On March 29th, CSWR resident Nariman Aavani presented his work on self-identity in the poetry of Rumi. A summary of his talk can be found below.
As human beings who live in the modern world, our identity is defined to a great extent through the particular roles that we play in society and the external tags that the socio-political context of our lived-experience places on us. In this way one is called a doctor, a student, a professor, mother, sister, American, Iranian, Muslim, etc. However, for Mawlānā Jalāl al-Dīn Rūmī (d. 1273), a great Persian Sufi master, this type of identity is a sign of forgetting the true nature of our human existence. In a famous poem he declares that he is neither of the East nor of the west, neither a Muslim nor a Christian (or a follower of any of the religions), neither of earth nor of heaven. But who are we and what is the self if neither of these description is of any help? Rumi’s response is that our relation to God is the true sense in which we are human:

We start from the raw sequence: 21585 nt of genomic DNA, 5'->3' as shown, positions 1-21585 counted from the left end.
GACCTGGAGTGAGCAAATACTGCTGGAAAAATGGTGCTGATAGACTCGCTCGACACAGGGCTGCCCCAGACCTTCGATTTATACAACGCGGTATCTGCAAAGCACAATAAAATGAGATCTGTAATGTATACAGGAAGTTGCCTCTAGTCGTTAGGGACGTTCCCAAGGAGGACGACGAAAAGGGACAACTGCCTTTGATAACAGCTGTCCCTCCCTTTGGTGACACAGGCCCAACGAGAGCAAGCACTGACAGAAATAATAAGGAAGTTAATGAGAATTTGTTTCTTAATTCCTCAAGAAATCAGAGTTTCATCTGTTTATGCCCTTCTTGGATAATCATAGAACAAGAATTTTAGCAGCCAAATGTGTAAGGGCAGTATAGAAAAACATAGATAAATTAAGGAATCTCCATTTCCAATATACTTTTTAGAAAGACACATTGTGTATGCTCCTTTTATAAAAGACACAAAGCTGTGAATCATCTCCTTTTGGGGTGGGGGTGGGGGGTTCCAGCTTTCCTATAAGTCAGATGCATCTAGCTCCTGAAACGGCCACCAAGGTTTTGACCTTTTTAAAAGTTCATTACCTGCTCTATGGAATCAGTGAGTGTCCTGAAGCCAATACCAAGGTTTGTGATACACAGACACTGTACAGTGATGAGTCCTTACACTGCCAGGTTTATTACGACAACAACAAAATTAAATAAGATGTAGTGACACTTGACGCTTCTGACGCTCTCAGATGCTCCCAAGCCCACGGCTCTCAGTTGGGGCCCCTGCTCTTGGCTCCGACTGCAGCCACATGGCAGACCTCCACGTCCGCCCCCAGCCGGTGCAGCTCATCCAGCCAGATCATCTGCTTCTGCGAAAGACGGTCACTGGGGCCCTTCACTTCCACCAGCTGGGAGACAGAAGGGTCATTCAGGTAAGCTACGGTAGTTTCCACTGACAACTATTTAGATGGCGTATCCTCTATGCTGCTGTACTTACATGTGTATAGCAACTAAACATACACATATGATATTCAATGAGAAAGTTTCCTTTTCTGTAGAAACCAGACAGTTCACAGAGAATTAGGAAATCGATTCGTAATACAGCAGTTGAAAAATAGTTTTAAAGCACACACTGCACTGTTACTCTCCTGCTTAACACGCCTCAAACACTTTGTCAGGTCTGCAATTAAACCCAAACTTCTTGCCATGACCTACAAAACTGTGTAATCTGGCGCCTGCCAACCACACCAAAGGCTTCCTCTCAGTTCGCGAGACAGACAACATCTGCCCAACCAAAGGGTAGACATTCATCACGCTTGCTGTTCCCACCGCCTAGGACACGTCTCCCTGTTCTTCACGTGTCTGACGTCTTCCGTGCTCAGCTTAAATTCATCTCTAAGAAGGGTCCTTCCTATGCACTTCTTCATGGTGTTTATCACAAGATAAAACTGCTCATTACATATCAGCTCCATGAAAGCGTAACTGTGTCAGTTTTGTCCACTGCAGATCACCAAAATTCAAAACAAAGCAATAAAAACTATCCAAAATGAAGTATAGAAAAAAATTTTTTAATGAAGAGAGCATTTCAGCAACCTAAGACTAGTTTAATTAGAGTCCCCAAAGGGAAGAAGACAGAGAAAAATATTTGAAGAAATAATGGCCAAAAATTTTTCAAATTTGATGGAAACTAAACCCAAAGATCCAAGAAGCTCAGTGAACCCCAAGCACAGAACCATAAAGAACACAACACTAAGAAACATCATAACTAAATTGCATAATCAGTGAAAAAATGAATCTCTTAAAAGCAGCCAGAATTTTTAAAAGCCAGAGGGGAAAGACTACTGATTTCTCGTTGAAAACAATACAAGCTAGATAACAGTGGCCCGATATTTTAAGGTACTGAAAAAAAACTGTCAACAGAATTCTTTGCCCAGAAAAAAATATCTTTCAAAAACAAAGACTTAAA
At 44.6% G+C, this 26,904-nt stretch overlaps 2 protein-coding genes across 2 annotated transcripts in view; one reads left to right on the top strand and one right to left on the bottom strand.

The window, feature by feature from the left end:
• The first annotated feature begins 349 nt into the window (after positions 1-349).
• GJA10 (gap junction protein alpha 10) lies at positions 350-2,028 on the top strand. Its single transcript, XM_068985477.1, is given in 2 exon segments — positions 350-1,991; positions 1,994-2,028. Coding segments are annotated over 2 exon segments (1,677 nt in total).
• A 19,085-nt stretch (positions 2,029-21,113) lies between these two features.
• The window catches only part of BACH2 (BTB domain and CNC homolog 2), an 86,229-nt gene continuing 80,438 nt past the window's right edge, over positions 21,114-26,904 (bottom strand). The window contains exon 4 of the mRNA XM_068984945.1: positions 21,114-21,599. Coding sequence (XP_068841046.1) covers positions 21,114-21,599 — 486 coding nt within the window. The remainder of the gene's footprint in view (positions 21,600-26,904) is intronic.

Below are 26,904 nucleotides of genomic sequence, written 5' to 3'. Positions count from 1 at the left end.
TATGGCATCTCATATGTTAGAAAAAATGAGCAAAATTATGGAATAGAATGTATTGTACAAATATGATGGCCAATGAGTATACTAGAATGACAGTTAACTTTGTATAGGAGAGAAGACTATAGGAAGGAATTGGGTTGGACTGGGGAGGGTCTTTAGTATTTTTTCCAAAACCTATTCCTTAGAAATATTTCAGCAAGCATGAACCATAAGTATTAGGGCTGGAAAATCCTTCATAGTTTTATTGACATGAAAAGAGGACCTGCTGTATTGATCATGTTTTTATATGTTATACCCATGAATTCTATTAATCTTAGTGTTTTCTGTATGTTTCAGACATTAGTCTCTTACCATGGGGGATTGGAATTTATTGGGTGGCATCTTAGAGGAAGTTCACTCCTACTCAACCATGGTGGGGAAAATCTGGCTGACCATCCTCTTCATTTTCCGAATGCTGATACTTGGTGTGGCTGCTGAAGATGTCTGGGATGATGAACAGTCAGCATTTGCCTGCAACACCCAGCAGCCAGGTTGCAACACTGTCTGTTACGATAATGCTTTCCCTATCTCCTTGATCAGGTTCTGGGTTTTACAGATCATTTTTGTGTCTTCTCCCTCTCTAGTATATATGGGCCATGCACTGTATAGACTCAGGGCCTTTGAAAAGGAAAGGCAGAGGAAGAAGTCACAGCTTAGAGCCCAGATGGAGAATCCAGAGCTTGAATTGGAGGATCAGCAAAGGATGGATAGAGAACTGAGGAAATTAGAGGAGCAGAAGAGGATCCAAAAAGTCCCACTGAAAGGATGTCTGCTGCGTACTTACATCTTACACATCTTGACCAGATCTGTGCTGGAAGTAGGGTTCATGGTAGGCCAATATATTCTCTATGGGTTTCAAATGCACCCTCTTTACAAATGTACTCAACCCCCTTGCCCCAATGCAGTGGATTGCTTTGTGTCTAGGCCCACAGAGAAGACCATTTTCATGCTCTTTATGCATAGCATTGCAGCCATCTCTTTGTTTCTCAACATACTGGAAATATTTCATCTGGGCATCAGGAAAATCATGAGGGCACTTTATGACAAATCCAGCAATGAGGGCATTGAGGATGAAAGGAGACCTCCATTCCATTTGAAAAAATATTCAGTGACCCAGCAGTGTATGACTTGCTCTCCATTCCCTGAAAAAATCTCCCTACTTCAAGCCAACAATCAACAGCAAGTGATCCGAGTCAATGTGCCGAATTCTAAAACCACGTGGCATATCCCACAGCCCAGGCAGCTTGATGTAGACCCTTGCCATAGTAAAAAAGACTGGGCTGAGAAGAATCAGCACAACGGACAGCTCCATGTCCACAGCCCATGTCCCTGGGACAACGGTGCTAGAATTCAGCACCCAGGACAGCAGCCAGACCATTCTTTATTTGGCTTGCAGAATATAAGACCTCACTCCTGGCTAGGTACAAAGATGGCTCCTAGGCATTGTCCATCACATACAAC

My place is the Placeless, my trace is the Traceless;
I am neither body nor soul, for I am the Beloved Himself.
I have put duality away, I have seen that the two worlds are one;
One I seek, One I know, One I see, One I call.
He is the first, He is the last, He is the outward, He is the inward
(Nicholson’s translation with modification)
But if the Divine lies at the core of our existence and this is the true token of identity that we must be constantly aware of, how should we realize our true identity? Rumi’s response is “love”. Human beings are the only entities in which all the Divine Attributes and qualities are present, and Loving God will ultimately amount to loving one’s true self. But how should we feel this love? Rumi states that it is through observing the Divine commands, remembrance of God (dhikr) and keeping the company of the saints that one can realize this identity and actualize this love.